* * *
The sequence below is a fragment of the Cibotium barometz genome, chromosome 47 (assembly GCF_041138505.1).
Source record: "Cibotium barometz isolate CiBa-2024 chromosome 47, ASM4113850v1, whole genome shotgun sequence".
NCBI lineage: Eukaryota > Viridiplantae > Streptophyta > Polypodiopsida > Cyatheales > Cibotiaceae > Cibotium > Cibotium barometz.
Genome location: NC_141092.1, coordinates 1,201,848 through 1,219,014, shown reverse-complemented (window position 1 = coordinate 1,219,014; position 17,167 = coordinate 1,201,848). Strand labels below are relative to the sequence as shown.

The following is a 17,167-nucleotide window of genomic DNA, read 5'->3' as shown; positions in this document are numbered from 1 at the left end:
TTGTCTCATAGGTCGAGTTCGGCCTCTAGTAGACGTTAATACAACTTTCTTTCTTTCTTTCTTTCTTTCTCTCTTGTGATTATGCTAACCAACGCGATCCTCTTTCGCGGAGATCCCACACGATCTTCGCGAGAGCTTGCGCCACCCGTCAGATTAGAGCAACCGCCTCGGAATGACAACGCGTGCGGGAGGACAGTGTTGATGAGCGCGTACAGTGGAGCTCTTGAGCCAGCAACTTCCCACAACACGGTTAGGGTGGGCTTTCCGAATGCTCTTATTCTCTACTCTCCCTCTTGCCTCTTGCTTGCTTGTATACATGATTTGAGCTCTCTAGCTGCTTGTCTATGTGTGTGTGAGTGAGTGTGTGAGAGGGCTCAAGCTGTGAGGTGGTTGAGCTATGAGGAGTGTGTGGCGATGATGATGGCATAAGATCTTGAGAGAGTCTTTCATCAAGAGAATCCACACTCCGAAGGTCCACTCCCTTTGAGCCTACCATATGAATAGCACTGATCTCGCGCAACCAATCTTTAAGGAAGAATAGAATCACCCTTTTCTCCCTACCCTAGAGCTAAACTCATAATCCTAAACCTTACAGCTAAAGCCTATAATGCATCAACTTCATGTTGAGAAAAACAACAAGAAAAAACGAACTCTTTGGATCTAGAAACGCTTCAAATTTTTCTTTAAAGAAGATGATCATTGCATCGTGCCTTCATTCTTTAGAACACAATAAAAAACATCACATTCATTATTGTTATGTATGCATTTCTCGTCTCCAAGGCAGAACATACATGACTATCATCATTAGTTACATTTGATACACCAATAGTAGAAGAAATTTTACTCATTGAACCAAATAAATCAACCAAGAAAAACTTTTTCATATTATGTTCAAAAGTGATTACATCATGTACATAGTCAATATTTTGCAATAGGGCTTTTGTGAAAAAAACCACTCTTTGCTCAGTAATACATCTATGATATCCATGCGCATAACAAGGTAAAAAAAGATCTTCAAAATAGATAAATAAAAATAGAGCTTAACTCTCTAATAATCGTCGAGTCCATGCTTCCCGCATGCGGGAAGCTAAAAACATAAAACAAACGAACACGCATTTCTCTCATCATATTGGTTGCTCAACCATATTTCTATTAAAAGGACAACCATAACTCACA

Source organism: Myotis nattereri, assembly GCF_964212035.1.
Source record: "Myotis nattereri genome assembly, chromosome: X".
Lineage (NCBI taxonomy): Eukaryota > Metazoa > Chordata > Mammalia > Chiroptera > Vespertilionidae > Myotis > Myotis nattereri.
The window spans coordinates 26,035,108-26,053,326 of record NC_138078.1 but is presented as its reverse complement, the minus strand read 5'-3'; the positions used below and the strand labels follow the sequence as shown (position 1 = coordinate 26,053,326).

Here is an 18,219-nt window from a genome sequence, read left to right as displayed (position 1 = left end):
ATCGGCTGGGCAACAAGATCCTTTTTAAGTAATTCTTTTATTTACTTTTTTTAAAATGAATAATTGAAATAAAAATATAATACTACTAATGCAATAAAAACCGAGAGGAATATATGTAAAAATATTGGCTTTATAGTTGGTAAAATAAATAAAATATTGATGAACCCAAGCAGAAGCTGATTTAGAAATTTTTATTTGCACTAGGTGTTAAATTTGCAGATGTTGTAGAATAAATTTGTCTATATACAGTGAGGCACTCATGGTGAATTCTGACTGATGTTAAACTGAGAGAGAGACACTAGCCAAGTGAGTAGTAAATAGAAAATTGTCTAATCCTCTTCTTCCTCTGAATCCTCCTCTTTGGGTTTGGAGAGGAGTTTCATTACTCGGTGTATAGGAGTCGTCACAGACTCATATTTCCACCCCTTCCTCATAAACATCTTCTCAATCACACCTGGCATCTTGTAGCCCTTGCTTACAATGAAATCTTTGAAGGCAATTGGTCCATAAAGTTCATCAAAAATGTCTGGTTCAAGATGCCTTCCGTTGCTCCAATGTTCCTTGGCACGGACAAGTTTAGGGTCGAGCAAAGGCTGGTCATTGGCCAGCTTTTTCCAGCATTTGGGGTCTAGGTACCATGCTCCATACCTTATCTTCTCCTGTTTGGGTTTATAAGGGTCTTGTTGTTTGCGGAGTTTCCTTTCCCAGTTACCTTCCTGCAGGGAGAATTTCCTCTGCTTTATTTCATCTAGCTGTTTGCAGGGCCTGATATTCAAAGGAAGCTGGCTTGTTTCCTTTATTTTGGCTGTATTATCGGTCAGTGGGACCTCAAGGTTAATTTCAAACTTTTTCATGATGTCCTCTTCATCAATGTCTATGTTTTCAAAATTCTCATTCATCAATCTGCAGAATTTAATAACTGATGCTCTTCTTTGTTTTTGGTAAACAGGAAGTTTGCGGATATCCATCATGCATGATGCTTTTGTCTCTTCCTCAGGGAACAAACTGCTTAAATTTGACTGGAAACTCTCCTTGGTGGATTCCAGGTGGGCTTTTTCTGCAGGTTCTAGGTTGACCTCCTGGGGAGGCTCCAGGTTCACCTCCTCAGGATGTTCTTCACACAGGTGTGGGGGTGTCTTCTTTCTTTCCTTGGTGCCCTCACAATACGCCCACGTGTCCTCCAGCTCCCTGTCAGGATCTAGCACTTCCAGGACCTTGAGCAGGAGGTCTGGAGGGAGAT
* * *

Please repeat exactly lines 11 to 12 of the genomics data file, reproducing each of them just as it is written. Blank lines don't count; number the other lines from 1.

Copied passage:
Here is an 18,219-nt window from a genome sequence, read left to right as displayed (position 1 = left end):
ATCGGCTGGGCAACAAGATCCTTTTTAAGTAATTCTTTTATTTACTTTTTTTAAAATGAATAATTGAAATAAAAATATAATACTACTAATGCAATAAAAACCGAGAGGAATATATGTAAAAATATTGGCTTTATAGTTGGTAAAATAAATAAAATATTGATGAACCCAAGCAGAAGCTGATTTAGAAATTTTTATTTGCACTAGGTGTTAAATTTGCAGATGTTGTAGAATAAATTTGTCTATATACAGTGAGGCACTCATGGTGAATTCTGACTGATGTTAAACTGAGAGAGAGACACTAGCCAAGTGAGTAGTAAATAGAAAATTGTCTAATCCTCTTCTTCCTCTGAATCCTCCTCTTTGGGTTTGGAGAGGAGTTTCATTACTCGGTGTATAGGAGTCGTCACAGACTCATATTTCCACCCCTTCCTCATAAACATCTTCTCAATCACACCTGGCATCTTGTAGCCCTTGCTTACAATGAAATCTTTGAAGGCAATTGGTCCATAAAGTTCATCAAAAATGTCTGGTTCAAGATGCCTTCCGTTGCTCCAATGTTCCTTGGCACGGACAAGTTTAGGGTCGAGCAAAGGCTGGTCATTGGCCAGCTTTTTCCAGCATTTGGGGTCTAGGTACCATGCTCCATACCTTATCTTCTCCTGTTTGGGTTTATAAGGGTCTTGTTGTTTGCGGAGTTTCCTTTCCCAGTTACCTTCCTGCAGGGAGAATTTCCTCTGCTTTATTTCATCTAGCTGTTTGCAGGGCCTGATATTCAAAGGAAGCTGGCTTGTTTCCTTTATTTTGGCTGTATTATCGGTCAGTGGGACCTCAAGGTTAATTTCAAACTTTTTCATGATGTCCTCTTCATCAATGTCTATGTTTTCAAAATTCTCATTCATCAATCTGCAGAATTTAATAACTGATGCTCTTCTTTGTTTTTGGTAAACAGGAAGTTTGCGGATATCCATCATGCATGATGCTTTTGTCTCTTCCTCAGGGAACAAACTGCTTAAATTTGACTGGAAACTCTCCTTGGTGGATTCCAGGTGGGCTTTTTCTGCAGGTTCTAGGTTGACCTCCTGGGGAGGCTCCAGGTTCACCTCCTCAGGATGTTCTTCACACAGGTGTGGGGGTGTCTTCTTTCTTTCCTTGGTGCCCTCACAATACGCCCACGTGTCCTCCAGCTCCCTGTCAGGATCTAGCACTTCCAGGACCTTGAGCAGGAGGTCTGGAGGGAGAT